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2.2  Response

   OCSP responses can be of various types.  An OCSP response consists of
   a response type and the bytes of the actual response. There is one
   basic type of OCSP response that MUST be supported by all OCSP
   servers and clients. The rest of this section pertains only to this
   basic response type.

RFC 2560                       PKIX OCSP                       June 1999

   All definitive response messages SHALL be digitally signed. The key
   used to sign the response MUST belong to one of the following:

   -- the CA who issued the certificate in question
   -- a Trusted Responder whose public key is trusted by the requester
   -- a CA Designated Responder (Authorized Responder) who holds a
      specially marked certificate issued directly by the CA, indicating
      that the responder may issue OCSP responses for that CA

   A definitive response message is composed of:

   -- version of the response syntax
   -- name of the responder
   -- responses for each of the certificates in a request
   -- optional extensions
   -- signature algorithm OID
   -- signature computed across hash of the response

   The response for each of the certificates in a request consists of

   -- target certificate identifier
   -- certificate status value
   -- response validity interval
   -- optional extensions

   This specification defines the following definitive response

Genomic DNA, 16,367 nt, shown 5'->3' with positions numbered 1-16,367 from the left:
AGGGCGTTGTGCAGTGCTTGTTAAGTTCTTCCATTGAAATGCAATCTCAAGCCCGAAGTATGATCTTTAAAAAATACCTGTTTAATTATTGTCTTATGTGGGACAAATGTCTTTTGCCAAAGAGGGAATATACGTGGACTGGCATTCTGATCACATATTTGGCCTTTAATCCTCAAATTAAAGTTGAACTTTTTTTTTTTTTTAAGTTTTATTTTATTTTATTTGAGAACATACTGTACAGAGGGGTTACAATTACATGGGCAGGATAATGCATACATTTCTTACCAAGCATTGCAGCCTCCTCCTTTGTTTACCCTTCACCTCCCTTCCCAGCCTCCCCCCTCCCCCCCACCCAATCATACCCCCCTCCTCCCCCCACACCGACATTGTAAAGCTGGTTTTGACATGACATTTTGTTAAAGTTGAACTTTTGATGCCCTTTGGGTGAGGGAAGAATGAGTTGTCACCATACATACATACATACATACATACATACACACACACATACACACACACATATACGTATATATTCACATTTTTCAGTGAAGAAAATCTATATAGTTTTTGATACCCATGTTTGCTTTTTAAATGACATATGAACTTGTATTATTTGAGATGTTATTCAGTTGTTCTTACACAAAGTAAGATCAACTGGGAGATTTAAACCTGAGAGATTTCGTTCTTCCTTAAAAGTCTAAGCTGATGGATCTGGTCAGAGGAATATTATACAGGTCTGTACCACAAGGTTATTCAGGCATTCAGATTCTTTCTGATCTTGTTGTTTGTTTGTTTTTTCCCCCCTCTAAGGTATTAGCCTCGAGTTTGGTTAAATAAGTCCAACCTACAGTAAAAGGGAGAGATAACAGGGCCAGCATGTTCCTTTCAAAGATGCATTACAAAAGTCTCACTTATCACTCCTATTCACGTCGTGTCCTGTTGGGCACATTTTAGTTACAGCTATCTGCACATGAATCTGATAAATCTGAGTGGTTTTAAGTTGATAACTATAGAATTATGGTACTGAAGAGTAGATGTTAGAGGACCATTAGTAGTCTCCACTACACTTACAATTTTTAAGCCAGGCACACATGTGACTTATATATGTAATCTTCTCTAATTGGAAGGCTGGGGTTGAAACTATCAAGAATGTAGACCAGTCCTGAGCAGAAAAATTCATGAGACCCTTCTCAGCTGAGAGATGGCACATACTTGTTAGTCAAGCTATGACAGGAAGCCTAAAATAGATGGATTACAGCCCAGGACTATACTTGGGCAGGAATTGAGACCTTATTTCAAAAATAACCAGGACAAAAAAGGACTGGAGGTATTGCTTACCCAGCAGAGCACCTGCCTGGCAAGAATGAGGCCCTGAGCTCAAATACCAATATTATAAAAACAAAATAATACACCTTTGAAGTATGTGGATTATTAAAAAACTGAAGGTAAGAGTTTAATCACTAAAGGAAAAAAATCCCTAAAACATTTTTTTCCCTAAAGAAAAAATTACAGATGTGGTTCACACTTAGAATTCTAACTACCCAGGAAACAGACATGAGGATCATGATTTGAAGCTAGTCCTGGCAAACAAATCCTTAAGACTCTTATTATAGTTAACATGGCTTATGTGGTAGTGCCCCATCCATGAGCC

indicators for use in the certificate status value:

   -- good
   -- revoked
   -- unknown

   The "good" state indicates a positive response to the status inquiry.
   At a minimum, this positive response indicates that the certificate
   is not revoked, but does not necessarily mean that the certificate
   was ever issued or that the time at which the response was produced
   is within the certificate's validity interval. Response extensions
   may be used to convey additional information on assertions made by
   the responder regarding the status of the certificate such as
   positive statement about issuance, validity, etc.

   The "revoked" state indicates that the certificate has been revoked
   (either permanantly or temporarily (on hold)).

   The "unknown" state indicates that the responder doesn't know about
   the certificate being requested.

RFC 2560                       PKIX OCSP                       June 1999

2.3  Exception Cases

   In case of errors, the OCSP Responder may return an error message.
   These messages are not signed. Errors can be of the following types:

   -- malformedRequest
   -- internalError
   -- tryLater
   -- sigRequired
   -- unauthorized

   A server produces the "malformedRequest" response if the request
   received does not conform to the OCSP syntax.

   The response "internalError" indicates that the OCSP responder
   reached an inconsistent internal state. The query should be retried,
   potentially with another responder.

   In the event that the OCSP responder is operational, but unable to
   return a status for the requested certificate, the "tryLater"
   response can be used to indicate that the service exists, but is
   temporarily unable to respond.

   The response "sigRequired" is returned in cases where the server
   requires the client sign the request in order to construct a


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